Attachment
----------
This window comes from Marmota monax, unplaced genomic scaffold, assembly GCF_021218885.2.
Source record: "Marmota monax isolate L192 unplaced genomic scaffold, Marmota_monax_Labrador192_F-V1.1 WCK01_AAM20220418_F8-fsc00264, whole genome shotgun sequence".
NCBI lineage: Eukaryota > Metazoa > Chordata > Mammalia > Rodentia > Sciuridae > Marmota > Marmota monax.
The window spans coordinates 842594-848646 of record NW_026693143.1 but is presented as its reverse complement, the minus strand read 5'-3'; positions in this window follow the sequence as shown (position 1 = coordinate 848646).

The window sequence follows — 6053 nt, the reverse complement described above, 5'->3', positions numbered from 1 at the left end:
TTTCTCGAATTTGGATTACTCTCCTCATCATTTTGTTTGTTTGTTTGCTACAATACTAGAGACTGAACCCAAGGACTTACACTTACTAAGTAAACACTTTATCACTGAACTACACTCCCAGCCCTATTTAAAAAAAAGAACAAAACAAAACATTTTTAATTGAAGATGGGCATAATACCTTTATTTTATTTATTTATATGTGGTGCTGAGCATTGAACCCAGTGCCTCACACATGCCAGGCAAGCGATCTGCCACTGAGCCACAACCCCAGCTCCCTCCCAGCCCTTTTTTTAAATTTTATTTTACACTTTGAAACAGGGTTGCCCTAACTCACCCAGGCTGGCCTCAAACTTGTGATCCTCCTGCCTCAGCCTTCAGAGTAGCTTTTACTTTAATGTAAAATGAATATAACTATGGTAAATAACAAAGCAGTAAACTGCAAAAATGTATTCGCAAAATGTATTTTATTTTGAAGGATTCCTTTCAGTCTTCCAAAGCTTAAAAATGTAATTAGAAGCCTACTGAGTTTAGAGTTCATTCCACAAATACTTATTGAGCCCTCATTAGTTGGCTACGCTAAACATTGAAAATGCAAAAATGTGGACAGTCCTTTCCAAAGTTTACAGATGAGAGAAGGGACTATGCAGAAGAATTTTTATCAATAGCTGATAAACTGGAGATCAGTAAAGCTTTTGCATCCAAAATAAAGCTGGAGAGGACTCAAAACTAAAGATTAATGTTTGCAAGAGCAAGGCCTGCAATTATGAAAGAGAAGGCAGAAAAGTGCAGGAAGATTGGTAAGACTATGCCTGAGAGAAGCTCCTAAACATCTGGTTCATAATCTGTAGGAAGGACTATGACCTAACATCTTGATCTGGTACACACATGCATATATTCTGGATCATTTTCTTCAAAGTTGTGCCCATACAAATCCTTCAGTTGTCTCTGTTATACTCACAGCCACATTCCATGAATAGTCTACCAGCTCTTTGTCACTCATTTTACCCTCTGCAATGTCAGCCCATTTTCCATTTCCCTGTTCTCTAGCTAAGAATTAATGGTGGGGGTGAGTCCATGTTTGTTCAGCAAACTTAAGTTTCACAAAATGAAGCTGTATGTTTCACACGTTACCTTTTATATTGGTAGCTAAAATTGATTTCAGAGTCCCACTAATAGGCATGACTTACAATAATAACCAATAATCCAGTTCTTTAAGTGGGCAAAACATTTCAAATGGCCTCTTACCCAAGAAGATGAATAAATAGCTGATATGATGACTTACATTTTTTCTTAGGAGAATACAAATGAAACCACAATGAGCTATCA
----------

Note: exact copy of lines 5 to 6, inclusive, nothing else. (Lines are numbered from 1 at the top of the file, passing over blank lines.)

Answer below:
The window sequence follows — 6053 nt, the reverse complement described above, 5'->3', positions numbered from 1 at the left end:
TTTCTCGAATTTGGATTACTCTCCTCATCATTTTGTTTGTTTGTTTGCTACAATACTAGAGACTGAACCCAAGGACTTACACTTACTAAGTAAACACTTTATCACTGAACTACACTCCCAGCCCTATTTAAAAAAAAGAACAAAACAAAACATTTTTAATTGAAGATGGGCATAATACCTTTATTTTATTTATTTATATGTGGTGCTGAGCATTGAACCCAGTGCCTCACACATGCCAGGCAAGCGATCTGCCACTGAGCCACAACCCCAGCTCCCTCCCAGCCCTTTTTTTAAATTTTATTTTACACTTTGAAACAGGGTTGCCCTAACTCACCCAGGCTGGCCTCAAACTTGTGATCCTCCTGCCTCAGCCTTCAGAGTAGCTTTTACTTTAATGTAAAATGAATATAACTATGGTAAATAACAAAGCAGTAAACTGCAAAAATGTATTCGCAAAATGTATTTTATTTTGAAGGATTCCTTTCAGTCTTCCAAAGCTTAAAAATGTAATTAGAAGCCTACTGAGTTTAGAGTTCATTCCACAAATACTTATTGAGCCCTCATTAGTTGGCTACGCTAAACATTGAAAATGCAAAAATGTGGACAGTCCTTTCCAAAGTTTACAGATGAGAGAAGGGACTATGCAGAAGAATTTTTATCAATAGCTGATAAACTGGAGATCAGTAAAGCTTTTGCATCCAAAATAAAGCTGGAGAGGACTCAAAACTAAAGATTAATGTTTGCAAGAGCAAGGCCTGCAATTATGAAAGAGAAGGCAGAAAAGTGCAGGAAGATTGGTAAGACTATGCCTGAGAGAAGCTCCTAAACATCTGGTTCATAATCTGTAGGAAGGACTATGACCTAACATCTTGATCTGGTACACACATGCATATATTCTGGATCATTTTCTTCAAAGTTGTGCCCATACAAATCCTTCAGTTGTCTCTGTTATACTCACAGCCACATTCCATGAATAGTCTACCAGCTCTTTGTCACTCATTTTACCCTCTGCAATGTCAGCCCATTTTCCATTTCCCTGTTCTCTAGCTAAGAATTAATGGTGGGGGTGAGTCCATGTTTGTTCAGCAAACTTAAGTTTCACAAAATGAAGCTGTATGTTTCACACGTTACCTTTTATATTGGTAGCTAAAATTGATTTCAGAGTCCCACTAATAGGCATGACTTACAATAATAACCAATAATCCAGTTCTTTAAGTGGGCAAAACATTTCAAATGGCCTCTTACCCAAGAAGATGAATAAATAGCTGATATGATGACTTACATTTTTTCTTAGGAGAATACAAATGAAACCACAATGAGCTATCA